Prepping your new home for smart devices

Prepping your new home for smart devices

By: Yelekal Mengistu

This is what you need to create your smart home.

  You hear it everywhere, the jig is up: yes, smart devices are the trend and better yet, they are here to stay! For a while now, self connecting devices have asserted their dominance on the consumer market. 

  But are they really home friendly? In this article, we will see why and how you should perp your home for a smart automation set up.

   1) Where smart devices matter

  The immense chatter about the growing smart home industry has prompted even the non-tech savvy to invest in those devices. Mostly, the inclination towards smart devices is supported by the fact that the smart phone has developed into an extension of our body. We depend so heavily on our cell phones that our lives are shaped around them.

  Access to different types of apps, through the internet, is seamless nowadays. Checking the weather, looking at the stock market or ordering food has become an effortless task through our smart phones. It is this avenue that has enticed smart device manufacturers.

  Building around that easy access, smart devices become operable with the touch of a finger. Bearing in mind that there are more complex installs regarding smart devices, something as simple as an LED light bulb can be the object of a simple home automation process.

eufy smart LED Light Bulb

LED light bulbs like the eufy bulb are simple and easy to install

 

  These are encouraging signs for first timers, those who want to taste some of that good smart home life. Like the light bulb, manufacturers have a 'ready-to-go' selection where you literally plug it in and the action begins. 

  However, the majority of these devices need set up and if you're not a DIY person, perhaps it's best to get yourself in a position where you can become a novice DIY guru.

 

  2) Wifi network wireless strength

People often forget that smart devices put a huge strain on your wifi wireless network. The more device that are installed on the network, the more load your wifi is having to take.

  A strain on your network will run your system very slow, commands will not be picked up as fast and most of the times a router reset is needed to clear up the bandwidth.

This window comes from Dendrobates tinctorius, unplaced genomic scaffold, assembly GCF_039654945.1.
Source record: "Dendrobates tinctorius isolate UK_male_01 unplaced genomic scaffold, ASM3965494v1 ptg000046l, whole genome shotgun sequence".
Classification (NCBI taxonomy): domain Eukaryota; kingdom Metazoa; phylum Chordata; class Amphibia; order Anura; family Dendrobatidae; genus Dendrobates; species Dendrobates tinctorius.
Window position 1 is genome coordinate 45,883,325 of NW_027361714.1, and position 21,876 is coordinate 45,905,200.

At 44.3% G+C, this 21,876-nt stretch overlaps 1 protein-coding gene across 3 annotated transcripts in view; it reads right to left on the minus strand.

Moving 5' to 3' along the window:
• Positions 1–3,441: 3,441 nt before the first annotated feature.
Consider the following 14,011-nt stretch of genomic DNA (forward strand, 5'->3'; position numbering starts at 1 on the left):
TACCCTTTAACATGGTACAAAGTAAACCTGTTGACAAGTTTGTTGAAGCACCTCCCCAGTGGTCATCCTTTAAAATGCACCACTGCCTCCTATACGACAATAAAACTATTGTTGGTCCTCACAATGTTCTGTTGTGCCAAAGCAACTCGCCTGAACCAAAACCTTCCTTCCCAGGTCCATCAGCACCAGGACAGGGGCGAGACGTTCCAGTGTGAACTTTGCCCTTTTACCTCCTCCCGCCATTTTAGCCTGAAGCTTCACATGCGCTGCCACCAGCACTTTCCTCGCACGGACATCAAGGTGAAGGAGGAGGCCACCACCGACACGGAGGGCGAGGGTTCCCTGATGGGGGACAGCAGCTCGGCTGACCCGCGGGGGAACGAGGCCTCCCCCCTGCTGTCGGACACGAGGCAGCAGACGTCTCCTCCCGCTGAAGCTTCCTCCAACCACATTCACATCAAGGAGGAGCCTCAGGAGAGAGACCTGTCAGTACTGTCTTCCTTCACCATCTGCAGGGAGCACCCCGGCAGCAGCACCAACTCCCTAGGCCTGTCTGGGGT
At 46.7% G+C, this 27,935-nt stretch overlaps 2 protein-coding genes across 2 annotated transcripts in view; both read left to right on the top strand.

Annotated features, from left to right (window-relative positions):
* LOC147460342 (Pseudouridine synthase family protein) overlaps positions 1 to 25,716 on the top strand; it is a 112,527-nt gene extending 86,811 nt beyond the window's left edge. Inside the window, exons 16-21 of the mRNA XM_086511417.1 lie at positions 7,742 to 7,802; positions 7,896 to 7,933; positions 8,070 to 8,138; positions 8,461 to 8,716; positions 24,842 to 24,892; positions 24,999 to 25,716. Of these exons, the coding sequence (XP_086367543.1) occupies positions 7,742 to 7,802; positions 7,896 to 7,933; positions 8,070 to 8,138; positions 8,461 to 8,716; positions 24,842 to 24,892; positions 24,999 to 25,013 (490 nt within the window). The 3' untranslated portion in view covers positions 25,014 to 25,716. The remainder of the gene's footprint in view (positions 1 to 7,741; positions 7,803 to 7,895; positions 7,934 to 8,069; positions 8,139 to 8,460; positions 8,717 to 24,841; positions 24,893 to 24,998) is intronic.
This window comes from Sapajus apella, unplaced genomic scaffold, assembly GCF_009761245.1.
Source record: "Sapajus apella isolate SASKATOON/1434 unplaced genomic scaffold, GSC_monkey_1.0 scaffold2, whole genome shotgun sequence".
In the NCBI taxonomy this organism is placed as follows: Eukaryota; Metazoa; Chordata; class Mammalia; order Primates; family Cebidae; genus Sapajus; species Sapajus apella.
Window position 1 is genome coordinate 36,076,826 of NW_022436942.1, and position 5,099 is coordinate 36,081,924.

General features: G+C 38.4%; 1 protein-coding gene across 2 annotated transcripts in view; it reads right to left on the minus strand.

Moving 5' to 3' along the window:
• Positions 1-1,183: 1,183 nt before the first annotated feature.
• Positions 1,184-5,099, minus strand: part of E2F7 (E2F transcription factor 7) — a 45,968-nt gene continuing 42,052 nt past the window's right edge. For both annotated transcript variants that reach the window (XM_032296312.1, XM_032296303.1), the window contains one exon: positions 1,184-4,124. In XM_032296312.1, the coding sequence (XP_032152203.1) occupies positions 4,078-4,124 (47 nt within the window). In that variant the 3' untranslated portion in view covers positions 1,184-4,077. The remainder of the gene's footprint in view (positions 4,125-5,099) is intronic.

Most people have found out that up to 20 devices working simultaneously is not harmful to your wifi speed. Devices such as smart plugs, LED light bulbs or your Amazon Echo Dot have been found to be a little sensible when it comes to crowding your network.

  So what needs to be addressed here? The amount of devices plugged in or the wifi bandwidth capacity? Well it all depends on what you're looking for. Both points are key to provide your home with a fast and reliable wifi connection.

 ASUS Blue Cave Router

Routers like the ASUS Blue Cave are powerful enough to host multiple devices at once 

   What we need to realize is, yes adding more smart devices will slow the connection down but we forget that we already use other devices that we no longer call smart like our TVs, computers, laptops, smart phones, tablets and more household electronic items that depend on our home wifi network.

  Adding to the existing band of products creates a strain in itself. Always have that in mind.

  Furthermore, it is noteworthy to mention that exchange video data has a huge impact on the bandwidth. This video door bells move a large chunk of data when they are operating. Same goes for many of your home streaming devices at home.

  Needless to say. it seems like we're telling you to stay away from video technology. Well not quite: you can enjoy and divulge yourself in the latest Ring doorbell or some other video intercom platform, just remember what and how many smart devices you need in your home, otherwise, their presence will just jeopardize the activity of the other important devices you already have in place. Doesn't bode well for your internet connection either.

 

   3) Prioritizing your smart home devices purchases

  This is probably the most important first step when prepping your house for home automation. "What should I get?" should be the most pertinent question here. Well, a smart home project usually has the following components: smart light bulbs, smart switches, motion sensors, door/window sensors, smart thermostats, IR activated smart cameras and depending on how outlandish you want to get sometimes a robot vacuum cleaner.

  Now all these are noble choices, although it could sometimes been seen as following the heard 'since x and y have this, ten I should get this too'. To break off from this erroneous notion, think about what would be an upgrade to your current systems whether it would be security, entertainment or just lighting. What is going to make your life easier? Ask yourself this very question.

  When you have a satisfying answer, then you should look for a sustainable product or brand that caters specifically to your needs.